Jefferson's Robust Views of Religious Freedom

by Brian Walsh, T.J. Whittle | Public Discourse | December 17. 2012

ARTICLE
Public Discourse
Publication Date: December 17, 2012 

Thomas Jefferson called the holidays the season of “greatest mirth and jollity,” but as Americans gather with friends and family this month, recent threats to religious liberty might dampen some of their holiday cheer. Fortunately, Jefferson’s thought also can give hope and encouragement to supporters of religious freedom. After a wearisome election year fraught with animosity and threats to religious freedom, it behooves us to reconsider Jefferson’s advocacy for religious liberty as a cornerstone of our fundamental rights.

Jefferson held deeply conflicted (some would say hostile) views of the religious beliefs of most of his fellow citizens. Despite this, he was devoted to the liberties of all religious believers. Examining his reasons for this might help even those who share his skepticism toward traditional, organized religion to appreciate the case for defending America’s historically broad protections for the free exercise of religion. Jefferson advocated religious freedom not out of any strict pious devotion, but out of his insights into human nature and the nature of good government. These include the view that religious pluralism in tandem with the exercise of enlightened reason is foundational to a well-ordered society.

But it is imperative to distinguish the long-simmering contention and disagreement over Jefferson’s beliefs on religion from his clear public support for religious liberty. When it came to religious freedom and rights of conscience, Jefferson was both a strong critic of official government establishments of religion and a staunch proponent of the free exercise of religion.

When the Constitution was drafted in the summer of 1787, Jefferson was in Paris serving as ambassador to France. Two hundred twenty-five years ago this month, he wrote James Madison to share his thoughts on the recently proposed Constitution. Jefferson’s first and most central complaint was “the omission of a bill of rights providing clearly … for freedom of religion” and for other rights and liberties. The freedoms Jefferson listed in his letter form the core of Madison’s draft of the Bill of Rights, which he introduced in Congress largely due to Jefferson’s urging. In fact, both Jefferson and Madison were so devoted to the natural right of religious freedom that Madison fought to apply the First Amendment’s guarantees to state governments, thereby restricting them from taking actions that violate religious freedom. He did this by proposing additional language stating, “The equal rights of conscience … shall not be infringed by any State.” This addition, which Madison called “the most valuable of the whole list,” passed the House but was rejected by the Senate.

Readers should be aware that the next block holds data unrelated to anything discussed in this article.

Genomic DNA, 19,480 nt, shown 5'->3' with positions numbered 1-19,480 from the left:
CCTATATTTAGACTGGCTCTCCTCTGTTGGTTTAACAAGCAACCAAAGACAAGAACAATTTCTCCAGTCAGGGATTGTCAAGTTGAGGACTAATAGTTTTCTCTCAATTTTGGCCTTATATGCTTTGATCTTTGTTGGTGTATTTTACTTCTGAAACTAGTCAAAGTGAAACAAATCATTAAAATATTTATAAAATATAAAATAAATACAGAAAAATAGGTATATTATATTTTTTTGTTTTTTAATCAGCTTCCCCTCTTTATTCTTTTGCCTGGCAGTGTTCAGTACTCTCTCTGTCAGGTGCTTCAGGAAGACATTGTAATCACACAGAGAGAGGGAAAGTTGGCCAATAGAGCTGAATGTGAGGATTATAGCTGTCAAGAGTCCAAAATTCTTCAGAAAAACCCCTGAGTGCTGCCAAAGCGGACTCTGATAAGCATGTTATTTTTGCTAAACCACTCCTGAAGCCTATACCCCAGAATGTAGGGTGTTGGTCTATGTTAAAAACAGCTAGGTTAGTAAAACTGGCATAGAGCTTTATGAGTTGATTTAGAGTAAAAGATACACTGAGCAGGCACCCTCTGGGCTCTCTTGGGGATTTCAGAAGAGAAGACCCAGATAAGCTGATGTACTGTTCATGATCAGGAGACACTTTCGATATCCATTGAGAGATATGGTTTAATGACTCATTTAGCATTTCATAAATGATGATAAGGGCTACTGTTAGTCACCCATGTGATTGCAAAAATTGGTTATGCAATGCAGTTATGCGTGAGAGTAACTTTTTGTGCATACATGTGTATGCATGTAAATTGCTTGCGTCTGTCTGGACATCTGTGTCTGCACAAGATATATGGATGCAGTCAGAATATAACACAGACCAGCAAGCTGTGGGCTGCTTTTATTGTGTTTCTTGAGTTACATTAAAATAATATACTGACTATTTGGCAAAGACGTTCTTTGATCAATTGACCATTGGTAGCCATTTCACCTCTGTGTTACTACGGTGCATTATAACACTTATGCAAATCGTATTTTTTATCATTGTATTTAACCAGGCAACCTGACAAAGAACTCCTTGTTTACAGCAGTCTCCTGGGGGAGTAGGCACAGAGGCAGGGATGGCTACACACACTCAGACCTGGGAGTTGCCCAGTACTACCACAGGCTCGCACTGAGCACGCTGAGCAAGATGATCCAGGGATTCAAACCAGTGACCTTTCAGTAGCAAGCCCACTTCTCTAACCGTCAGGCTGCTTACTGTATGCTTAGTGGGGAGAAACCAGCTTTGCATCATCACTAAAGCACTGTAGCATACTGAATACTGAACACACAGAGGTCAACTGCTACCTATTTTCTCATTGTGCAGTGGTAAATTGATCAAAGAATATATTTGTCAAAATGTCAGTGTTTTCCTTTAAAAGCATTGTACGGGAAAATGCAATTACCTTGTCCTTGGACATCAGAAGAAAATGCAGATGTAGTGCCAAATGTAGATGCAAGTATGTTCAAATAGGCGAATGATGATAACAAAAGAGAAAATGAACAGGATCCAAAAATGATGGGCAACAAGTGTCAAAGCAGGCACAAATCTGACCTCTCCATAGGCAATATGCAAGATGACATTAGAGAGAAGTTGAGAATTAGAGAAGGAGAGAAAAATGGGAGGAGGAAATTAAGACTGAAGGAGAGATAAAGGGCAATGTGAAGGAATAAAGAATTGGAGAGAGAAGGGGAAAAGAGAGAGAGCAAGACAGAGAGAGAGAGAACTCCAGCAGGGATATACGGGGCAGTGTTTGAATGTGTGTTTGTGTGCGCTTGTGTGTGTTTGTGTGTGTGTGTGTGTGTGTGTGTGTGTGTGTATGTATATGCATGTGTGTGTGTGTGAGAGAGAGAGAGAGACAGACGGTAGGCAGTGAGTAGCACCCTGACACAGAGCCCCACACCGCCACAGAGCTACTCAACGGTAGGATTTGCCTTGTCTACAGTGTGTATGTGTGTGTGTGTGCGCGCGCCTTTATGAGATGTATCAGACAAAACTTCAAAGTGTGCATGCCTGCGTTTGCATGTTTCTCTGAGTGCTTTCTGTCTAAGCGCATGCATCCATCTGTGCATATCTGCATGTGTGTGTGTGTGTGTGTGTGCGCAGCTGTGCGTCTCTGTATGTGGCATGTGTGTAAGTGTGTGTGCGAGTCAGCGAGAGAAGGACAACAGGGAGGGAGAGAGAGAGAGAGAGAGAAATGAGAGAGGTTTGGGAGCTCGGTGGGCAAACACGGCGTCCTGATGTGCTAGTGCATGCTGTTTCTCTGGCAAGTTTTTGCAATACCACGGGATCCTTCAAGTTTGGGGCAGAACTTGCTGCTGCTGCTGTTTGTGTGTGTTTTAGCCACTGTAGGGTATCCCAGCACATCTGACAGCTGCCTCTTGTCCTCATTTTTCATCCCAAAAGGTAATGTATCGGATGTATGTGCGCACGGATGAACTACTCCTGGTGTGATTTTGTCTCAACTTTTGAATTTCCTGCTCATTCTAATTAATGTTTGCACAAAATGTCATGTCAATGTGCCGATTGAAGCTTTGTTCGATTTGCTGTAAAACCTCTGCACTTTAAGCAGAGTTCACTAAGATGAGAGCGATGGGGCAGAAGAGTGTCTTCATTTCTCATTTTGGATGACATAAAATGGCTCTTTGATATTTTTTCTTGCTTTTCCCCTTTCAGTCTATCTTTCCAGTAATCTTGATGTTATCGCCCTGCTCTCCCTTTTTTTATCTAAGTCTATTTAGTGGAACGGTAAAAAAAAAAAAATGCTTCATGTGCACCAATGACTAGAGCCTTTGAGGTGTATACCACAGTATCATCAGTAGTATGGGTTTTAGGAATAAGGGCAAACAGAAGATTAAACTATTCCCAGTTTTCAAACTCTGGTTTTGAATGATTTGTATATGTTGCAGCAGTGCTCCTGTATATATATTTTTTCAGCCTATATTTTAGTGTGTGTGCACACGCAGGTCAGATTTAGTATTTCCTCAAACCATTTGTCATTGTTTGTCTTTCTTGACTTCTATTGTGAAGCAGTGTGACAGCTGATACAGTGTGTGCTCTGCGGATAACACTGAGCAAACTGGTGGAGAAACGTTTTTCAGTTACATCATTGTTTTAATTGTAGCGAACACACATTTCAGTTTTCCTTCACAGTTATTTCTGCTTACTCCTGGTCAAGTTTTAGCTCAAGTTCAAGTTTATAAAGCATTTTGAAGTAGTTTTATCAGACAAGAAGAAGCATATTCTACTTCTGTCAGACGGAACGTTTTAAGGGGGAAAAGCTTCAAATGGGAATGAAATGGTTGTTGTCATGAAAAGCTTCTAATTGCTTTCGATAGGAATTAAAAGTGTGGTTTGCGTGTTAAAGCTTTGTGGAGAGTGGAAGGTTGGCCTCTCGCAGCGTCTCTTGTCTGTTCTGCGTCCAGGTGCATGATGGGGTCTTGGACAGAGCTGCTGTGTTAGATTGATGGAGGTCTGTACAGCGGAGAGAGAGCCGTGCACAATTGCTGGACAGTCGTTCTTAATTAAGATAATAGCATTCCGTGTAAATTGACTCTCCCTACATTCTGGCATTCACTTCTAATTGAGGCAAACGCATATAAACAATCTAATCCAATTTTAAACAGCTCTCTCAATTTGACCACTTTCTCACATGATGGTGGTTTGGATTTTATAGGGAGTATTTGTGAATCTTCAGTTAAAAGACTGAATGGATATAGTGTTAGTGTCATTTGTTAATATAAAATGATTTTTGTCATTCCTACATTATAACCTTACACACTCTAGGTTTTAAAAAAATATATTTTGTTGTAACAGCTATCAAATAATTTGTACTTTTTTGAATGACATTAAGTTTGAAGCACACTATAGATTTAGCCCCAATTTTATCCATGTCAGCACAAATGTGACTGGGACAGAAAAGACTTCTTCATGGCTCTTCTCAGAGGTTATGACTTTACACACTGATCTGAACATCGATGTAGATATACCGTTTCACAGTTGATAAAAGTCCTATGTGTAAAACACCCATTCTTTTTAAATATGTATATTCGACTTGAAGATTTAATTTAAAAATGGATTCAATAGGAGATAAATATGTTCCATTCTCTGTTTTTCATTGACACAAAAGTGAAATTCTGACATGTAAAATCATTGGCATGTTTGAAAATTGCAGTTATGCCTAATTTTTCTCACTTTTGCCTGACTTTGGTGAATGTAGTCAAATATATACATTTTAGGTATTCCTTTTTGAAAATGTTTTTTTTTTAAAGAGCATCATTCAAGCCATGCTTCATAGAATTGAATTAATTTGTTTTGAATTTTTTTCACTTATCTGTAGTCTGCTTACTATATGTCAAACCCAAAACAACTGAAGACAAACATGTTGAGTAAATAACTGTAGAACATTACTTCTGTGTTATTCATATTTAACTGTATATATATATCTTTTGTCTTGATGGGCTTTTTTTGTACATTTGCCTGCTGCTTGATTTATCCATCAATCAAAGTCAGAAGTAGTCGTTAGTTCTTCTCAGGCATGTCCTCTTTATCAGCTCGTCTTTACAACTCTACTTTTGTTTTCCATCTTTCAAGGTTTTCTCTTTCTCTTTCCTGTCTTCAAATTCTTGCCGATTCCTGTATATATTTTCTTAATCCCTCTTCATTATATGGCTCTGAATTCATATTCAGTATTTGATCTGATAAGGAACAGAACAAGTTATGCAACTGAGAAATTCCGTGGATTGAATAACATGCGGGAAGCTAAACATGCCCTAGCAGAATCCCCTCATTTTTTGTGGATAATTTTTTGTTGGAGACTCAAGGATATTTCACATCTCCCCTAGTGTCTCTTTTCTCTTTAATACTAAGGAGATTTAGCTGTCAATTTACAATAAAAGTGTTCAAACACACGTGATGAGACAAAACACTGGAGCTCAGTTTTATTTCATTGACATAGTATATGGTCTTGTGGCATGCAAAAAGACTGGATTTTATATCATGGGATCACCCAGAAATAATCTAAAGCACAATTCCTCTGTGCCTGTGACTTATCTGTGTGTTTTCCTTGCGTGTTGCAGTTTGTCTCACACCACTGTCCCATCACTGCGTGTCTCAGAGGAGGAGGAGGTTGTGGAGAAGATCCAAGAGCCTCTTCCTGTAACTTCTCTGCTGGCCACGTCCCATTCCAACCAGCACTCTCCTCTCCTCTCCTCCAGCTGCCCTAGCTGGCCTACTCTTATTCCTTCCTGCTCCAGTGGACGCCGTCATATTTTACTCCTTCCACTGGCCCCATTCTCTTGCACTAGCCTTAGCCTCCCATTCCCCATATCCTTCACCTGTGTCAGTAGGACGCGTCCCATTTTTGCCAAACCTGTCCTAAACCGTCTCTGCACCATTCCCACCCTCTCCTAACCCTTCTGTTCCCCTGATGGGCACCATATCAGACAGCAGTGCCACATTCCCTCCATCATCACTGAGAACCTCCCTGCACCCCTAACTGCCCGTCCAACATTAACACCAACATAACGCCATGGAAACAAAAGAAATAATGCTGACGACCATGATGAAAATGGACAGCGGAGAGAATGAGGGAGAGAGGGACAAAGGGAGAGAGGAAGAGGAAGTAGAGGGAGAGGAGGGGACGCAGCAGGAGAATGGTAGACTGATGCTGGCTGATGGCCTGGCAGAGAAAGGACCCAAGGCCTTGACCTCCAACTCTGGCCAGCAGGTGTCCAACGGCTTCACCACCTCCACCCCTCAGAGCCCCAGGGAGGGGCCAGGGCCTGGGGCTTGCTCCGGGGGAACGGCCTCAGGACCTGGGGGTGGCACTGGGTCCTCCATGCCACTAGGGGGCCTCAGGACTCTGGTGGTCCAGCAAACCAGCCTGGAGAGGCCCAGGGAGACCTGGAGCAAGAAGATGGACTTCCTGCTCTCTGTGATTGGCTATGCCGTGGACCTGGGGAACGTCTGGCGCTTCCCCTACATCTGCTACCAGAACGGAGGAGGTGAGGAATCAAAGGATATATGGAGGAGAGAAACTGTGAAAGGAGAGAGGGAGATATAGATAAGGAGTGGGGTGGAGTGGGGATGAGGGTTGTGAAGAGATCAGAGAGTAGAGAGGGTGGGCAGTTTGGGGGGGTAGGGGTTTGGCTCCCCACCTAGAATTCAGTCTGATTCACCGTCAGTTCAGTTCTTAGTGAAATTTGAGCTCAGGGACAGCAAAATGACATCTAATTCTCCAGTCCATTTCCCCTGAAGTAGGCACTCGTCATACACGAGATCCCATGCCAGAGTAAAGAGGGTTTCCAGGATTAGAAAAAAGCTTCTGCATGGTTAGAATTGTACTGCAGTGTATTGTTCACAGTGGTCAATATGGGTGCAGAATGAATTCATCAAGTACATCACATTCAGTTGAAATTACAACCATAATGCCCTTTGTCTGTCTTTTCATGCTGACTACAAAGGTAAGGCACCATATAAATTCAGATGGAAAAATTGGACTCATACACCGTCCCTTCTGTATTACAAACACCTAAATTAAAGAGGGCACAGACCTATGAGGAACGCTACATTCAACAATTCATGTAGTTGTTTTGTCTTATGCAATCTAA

Nevertheless, the First Amendment’s prohibition against federal acts “respecting an establishment of religion” became the law of the land.  It was a signal victory for Jefferson’s view that government has no power to interfere with Americans’ religious beliefs or coerce them in any respect, including through the establishment of an official church or religion. Jefferson died more than a century before the US Supreme Court relied on the Fourteenth Amendment to “incorporate” and extend the First Amendment’s restrictions to actions by state governments. But his opposition to the establishment of the Church of England as the official religion of Virginia provides additional evidence that he would have embraced the Supreme Court’s eventual extension of the First Amendment’s provisions to actions by the states.